Here is my story about Amelie. She was introduced to me as a wonderfully unique and caring woman, who loves being busy and adores having glass or 2 of coca cola.

As a young child, Amelie was diagnosed with autism and spent her childhood and early adulthood in the arms of a loving Mum and Dad. Amelie has a good relationship with her Mum and Dad. Sadly, a few years ago, Amelie’s Dad passed away and she went to live in a residential care setting living with 6 other people.

After a short period of time living there and coping with her father’s death, Amelie’s residential home was about to change. Amelie moved to her new home living with just one other person that she knows and her own support team. These changes in Amelie’s life have had a massive impact on Amelie and in the behaviours she is able to use to communicate with her new staff team.

I was Amelie’s support worker and I am now responsible for managing her support. It takes a certain kind of person to support Amelie well. She is a very complicated person, with a history of presenting with violent outbursts and aggression. Amelie also has to deal with lots of compulsive obsessions, which vary and change from time to time. Life can be quite problematic for Amelie but her support team recognised the many positive aspects to Amelie’s personality. When supported in a way that makes sense to her, Amelie shows she is very caring and is affectionate to the people she likes.

Amelie’s new home and the support she receives has been designed with Amelie at the centre. She lives with one other person and receives one-to-one support throughout her day.

Amelie’s care and the person centred approaches used to think about Amelie’s home environment, communication and behavioural support means that her new routines compliment all the things that worked well and made sense to her from her younger days.

In looking at designing the new support for Amelie, I recognised the need to move some of Amelie’s existing staff team with her and to bring  new people into her life. The team have been supported to use positive behaviour management to support Amelie manage her obsessions. Indeed, it was suggested to utilise her obsessions as a tool to develop more positive elements to Amelie’s daily life. Amelie loves to drink cola; however, this obsession with cola meant that at home, Amelie’s behaviours could be extremely challenging to manage. Consequently, in trying out new and different ideas, cola is no longer kept in her home. If Amelie wants it, her support staff suggest “let’s go out and have a cola ”. Amelie loves this whole experience; she chooses which type of cola she wants and this has seen a dramatic reduction in her obsessive behaviours around her love of cola.

Amelie also developed a dangerous obsession with biting cables; whilst her team acknowledged that they felt she loved the sensation of a cable in her mouth, the imminent risk of electrocution meant the team had to approach this obsession in a different way. Quite simple techniques were used, with low cost adaptations to her TV, kettle and toaster meant that Amelie is now much more involved in her adapted environment.

It is respectfully understood that any change to Amelie’s life is a stressful and potentially traumatic undertaking for Amelie.  I have worked with this understanding to develop a consistent team around Amelie. They have worked to get to know Amelie and Amelie has got to know her new staff team.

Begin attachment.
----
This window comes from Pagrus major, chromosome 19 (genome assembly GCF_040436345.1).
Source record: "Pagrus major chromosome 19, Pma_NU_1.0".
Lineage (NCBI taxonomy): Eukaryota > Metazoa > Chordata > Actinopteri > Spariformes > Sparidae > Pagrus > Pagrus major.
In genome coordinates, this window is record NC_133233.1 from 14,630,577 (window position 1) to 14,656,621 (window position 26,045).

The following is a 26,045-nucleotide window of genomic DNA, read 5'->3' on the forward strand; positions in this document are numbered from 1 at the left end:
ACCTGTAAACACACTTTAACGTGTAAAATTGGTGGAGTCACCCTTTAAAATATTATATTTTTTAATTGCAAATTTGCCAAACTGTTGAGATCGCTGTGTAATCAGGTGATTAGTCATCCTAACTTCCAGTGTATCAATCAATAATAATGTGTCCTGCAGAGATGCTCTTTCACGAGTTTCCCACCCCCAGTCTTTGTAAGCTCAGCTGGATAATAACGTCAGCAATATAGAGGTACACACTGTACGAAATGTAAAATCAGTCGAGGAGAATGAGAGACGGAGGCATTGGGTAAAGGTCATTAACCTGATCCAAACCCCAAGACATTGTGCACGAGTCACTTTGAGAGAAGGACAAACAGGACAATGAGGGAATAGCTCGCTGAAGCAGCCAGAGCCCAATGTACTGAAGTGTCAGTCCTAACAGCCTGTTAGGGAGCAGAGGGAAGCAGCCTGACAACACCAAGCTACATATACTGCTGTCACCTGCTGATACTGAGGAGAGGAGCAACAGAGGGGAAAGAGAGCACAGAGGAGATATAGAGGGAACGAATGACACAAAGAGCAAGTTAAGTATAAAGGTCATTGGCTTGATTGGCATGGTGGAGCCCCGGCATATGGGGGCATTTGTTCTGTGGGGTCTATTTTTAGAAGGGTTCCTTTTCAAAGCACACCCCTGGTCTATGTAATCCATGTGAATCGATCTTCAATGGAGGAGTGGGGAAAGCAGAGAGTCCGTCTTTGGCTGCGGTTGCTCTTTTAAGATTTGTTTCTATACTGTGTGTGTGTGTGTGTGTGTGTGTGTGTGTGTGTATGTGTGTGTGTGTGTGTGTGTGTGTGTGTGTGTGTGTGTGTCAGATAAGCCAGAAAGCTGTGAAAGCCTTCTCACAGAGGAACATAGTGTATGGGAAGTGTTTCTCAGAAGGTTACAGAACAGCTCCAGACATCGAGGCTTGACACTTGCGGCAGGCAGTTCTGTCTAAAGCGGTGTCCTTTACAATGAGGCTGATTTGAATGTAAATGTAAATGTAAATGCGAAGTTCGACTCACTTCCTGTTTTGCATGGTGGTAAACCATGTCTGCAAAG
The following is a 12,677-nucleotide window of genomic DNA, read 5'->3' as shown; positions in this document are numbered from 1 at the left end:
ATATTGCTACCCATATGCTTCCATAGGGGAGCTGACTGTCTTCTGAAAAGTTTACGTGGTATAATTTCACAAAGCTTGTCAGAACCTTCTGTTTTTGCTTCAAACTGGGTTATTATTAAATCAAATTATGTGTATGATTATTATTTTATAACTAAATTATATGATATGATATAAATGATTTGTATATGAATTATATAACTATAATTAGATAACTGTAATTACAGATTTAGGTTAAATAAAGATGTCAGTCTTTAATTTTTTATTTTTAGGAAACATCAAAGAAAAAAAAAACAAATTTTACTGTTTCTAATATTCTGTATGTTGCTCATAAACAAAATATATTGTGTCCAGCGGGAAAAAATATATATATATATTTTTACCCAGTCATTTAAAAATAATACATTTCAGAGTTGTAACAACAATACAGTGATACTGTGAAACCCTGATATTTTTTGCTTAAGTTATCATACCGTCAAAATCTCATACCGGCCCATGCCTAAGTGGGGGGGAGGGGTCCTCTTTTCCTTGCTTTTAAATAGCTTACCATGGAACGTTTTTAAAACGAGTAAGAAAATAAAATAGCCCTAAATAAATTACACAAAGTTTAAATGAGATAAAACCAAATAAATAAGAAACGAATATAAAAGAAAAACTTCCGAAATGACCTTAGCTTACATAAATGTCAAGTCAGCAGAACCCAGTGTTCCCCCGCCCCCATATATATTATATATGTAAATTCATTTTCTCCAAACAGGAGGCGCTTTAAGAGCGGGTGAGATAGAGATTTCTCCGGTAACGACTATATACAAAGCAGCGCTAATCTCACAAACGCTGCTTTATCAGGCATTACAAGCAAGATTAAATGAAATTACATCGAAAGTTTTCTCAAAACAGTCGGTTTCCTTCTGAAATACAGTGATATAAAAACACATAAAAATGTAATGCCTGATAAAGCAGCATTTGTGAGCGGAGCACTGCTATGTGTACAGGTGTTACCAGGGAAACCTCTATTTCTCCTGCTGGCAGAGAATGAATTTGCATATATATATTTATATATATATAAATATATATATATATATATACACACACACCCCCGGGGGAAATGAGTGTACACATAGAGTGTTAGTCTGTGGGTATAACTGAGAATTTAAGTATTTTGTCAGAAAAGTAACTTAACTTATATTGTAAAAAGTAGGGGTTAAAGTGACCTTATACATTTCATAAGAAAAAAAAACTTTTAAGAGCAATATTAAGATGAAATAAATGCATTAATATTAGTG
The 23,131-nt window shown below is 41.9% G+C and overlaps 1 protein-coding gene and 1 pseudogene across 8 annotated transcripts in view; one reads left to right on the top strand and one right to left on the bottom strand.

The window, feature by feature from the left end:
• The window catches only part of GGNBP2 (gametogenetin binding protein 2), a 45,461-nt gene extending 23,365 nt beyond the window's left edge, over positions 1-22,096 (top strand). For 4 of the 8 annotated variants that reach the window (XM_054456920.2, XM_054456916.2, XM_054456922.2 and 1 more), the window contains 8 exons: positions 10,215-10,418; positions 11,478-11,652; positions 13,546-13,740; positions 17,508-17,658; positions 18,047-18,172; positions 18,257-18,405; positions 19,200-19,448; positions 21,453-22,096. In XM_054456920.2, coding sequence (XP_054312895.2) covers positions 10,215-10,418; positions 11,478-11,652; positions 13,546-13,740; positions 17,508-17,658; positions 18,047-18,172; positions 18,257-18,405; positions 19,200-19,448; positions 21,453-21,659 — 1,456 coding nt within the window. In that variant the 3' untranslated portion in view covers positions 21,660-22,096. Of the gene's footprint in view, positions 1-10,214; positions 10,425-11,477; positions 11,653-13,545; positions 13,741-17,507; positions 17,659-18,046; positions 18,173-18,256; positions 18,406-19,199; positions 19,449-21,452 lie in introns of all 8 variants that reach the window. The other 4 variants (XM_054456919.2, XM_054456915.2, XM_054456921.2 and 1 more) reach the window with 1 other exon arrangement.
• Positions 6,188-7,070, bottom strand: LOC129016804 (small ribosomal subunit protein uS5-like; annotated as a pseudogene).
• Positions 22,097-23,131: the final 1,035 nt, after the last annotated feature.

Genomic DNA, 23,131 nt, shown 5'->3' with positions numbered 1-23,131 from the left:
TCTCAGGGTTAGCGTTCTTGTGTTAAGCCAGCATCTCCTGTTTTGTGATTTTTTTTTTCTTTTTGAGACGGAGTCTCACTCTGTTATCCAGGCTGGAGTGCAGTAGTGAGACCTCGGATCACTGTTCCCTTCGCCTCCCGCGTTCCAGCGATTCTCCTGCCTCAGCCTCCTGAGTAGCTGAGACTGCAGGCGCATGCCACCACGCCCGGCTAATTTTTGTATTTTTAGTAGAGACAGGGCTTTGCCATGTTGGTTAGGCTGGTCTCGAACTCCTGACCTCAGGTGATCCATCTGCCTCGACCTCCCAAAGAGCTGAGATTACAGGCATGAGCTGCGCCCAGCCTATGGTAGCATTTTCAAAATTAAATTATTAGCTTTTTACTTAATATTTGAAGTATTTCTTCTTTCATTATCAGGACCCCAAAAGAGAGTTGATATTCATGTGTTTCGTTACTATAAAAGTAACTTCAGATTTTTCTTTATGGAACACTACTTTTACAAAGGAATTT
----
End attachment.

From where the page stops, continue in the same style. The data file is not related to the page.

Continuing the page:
As a result of these simple and effective strategies, incidents involving Amelie’s behaviours have reduced by 70-80%  and  I feel that there is a significant positive redirection in her obsessive behaviours.

As I reflect, life is still not perfect for Amelie, but  I feel that using a person centred approach to developing support and managing risk has “laid the foundations for her to progress further”.  A key characteristic to the success of any support worker in Amelie’s team is versatility and we are looking at recruiting several new members to the team, to provide variety in her support. The team feel that Amelie prefers male support; the thinking behind this reflecting the many years supported by her Dad . Ned, a support worker,  is a gentle giant, who has brought calmness and a love of books to Amelie’s life. Ned and Amelie enjoy spending time together; Ned reads and shares a book with Amelie.  She seems to love the rhythm  of the words as they are read to her. Ned is multi-lingual and she really enjoys being read to in any this in any language .

Prior to this, the thought of reading with Amelie was “unheard of!” Since Ned joined the team, there has been no need to support Amelie’s behaviours with medication; instead Ned deals with any incidents using the things we know work for her like reading to her. Another of Amelie’s support staff, Keira has a very strong relationship with Amelie. Keira is a very straight talking woman  who has  a reputation for being composed. Not with Amelie  !! Very early in their relationship, based on the premise of a game, Keira found that Amelie loves tickling! Ameile just loves this to play this with Keira and is very gentle and they have lots of fun.  

My final reflections are that these on-going reductions in Amelie’s obsessive behaviours were more to do with the connection the support staff are making with Amelie, rather than specific qualities of any one support team member. This connection is based on trust, respect and one simple golden rule: “keep your promises to Amelie; if you say you are going to go out somewhere, then do it. Go out when and where you have said you are going. “In showing Amelie loving support, she will give back to you. Be honest and let’s learn together”.

Amelie